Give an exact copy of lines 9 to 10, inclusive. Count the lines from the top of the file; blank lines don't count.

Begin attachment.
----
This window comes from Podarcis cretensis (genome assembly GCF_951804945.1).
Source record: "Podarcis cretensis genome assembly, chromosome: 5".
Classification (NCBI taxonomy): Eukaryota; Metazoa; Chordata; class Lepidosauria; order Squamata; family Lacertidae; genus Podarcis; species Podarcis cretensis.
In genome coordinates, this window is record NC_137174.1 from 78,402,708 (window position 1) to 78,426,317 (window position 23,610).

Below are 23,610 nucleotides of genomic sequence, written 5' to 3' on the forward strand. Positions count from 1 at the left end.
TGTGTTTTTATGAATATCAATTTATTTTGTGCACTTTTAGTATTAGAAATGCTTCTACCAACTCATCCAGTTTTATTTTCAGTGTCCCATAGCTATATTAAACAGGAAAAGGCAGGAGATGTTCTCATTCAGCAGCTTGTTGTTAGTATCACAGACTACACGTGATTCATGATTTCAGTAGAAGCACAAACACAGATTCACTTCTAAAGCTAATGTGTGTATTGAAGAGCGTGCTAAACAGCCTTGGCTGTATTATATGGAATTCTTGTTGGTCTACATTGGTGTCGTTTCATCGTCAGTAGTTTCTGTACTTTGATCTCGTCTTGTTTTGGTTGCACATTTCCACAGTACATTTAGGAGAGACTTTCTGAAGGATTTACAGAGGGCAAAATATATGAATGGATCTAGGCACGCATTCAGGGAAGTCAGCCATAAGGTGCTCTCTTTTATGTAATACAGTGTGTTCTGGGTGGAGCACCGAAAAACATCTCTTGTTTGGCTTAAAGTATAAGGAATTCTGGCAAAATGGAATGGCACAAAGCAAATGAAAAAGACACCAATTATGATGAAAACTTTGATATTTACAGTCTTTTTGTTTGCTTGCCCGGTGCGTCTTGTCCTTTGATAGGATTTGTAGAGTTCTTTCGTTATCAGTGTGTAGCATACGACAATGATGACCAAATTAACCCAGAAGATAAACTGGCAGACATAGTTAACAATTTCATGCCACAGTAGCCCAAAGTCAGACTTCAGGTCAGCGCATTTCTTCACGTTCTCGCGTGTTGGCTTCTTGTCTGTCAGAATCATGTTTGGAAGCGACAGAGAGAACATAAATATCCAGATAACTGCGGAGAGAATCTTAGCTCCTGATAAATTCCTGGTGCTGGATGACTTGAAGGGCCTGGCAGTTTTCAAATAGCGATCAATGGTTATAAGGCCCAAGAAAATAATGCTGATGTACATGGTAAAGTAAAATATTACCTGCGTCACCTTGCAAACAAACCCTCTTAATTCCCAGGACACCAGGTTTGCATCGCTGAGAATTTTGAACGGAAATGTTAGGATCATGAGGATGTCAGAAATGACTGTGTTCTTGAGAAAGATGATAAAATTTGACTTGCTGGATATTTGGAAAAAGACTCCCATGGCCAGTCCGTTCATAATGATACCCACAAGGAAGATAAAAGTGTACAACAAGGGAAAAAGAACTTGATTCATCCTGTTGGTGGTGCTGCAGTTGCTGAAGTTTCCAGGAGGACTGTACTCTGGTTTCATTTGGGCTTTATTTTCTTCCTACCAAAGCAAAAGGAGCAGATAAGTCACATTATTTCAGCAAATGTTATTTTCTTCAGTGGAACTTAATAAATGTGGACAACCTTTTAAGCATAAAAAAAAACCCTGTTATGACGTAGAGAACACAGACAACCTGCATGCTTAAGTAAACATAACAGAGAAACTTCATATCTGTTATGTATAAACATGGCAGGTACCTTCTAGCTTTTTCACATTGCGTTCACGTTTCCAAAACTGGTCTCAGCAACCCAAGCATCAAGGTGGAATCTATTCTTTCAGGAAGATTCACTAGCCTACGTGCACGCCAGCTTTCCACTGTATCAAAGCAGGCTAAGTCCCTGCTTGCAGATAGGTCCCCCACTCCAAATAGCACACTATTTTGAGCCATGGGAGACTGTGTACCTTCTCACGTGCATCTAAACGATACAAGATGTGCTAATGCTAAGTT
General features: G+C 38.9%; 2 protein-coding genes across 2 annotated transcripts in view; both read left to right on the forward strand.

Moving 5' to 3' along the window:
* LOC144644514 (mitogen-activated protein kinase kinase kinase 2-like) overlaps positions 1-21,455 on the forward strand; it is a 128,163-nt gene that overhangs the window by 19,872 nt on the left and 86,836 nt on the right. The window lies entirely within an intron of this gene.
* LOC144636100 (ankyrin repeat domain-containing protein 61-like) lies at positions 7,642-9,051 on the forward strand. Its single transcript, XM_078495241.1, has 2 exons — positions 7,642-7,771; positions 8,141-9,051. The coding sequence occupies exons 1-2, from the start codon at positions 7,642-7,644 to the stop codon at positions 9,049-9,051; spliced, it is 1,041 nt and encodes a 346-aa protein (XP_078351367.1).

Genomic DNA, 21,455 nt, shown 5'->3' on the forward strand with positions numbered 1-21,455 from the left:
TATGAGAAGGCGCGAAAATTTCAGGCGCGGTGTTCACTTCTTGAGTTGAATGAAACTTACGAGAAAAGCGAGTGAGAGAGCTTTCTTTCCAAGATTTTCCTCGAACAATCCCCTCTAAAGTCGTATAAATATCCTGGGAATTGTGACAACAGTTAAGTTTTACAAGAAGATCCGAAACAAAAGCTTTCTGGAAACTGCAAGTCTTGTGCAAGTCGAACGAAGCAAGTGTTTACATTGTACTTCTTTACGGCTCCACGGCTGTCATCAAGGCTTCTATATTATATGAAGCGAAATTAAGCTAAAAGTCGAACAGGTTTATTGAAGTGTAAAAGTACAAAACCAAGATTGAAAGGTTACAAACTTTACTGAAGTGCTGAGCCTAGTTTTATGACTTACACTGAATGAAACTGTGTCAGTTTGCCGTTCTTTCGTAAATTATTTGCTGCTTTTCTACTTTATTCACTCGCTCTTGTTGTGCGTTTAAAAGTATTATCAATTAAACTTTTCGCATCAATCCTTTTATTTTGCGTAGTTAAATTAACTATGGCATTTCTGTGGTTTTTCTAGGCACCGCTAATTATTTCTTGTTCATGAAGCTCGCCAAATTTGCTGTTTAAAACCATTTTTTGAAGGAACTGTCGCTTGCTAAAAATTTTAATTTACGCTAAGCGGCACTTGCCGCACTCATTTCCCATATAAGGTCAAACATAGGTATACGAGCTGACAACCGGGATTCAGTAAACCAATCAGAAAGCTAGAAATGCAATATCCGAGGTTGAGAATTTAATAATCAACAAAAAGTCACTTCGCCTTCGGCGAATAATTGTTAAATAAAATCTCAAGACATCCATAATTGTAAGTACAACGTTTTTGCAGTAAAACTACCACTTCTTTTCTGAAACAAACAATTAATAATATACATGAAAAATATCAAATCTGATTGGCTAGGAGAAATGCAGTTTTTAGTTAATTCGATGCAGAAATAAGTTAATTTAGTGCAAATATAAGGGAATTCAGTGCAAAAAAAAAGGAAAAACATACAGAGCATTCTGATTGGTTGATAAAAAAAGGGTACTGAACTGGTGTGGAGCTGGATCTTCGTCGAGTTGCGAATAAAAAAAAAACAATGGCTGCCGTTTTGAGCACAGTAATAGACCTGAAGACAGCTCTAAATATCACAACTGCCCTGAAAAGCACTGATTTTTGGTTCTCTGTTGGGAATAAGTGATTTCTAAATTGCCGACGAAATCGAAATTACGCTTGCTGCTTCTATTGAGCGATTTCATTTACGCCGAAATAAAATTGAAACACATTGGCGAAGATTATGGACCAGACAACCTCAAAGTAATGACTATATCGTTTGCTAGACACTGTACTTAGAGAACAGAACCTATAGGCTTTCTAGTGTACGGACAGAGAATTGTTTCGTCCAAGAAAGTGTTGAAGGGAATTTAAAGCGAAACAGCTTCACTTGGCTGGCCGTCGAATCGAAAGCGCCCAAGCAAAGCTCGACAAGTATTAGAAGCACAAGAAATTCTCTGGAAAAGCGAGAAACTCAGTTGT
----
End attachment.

* LOC144644514 (mitogen-activated protein kinase kinase kinase 2-like) overlaps positions 1-21,455 on the forward strand; it is a 128,163-nt gene that overhangs the window by 19,872 nt on the left and 86,836 nt on the right. The window lies entirely within an intron of this gene.
* LOC144636100 (ankyrin repeat domain-containing protein 61-like) lies at positions 7,642-9,051 on the forward strand. Its single transcript, XM_078495241.1, has 2 exons — positions 7,642-7,771; positions 8,141-9,051. The coding sequence occupies exons 1-2, from the start codon at positions 7,642-7,644 to the stop codon at positions 9,049-9,051; spliced, it is 1,041 nt and encodes a 346-aa protein (XP_078351367.1).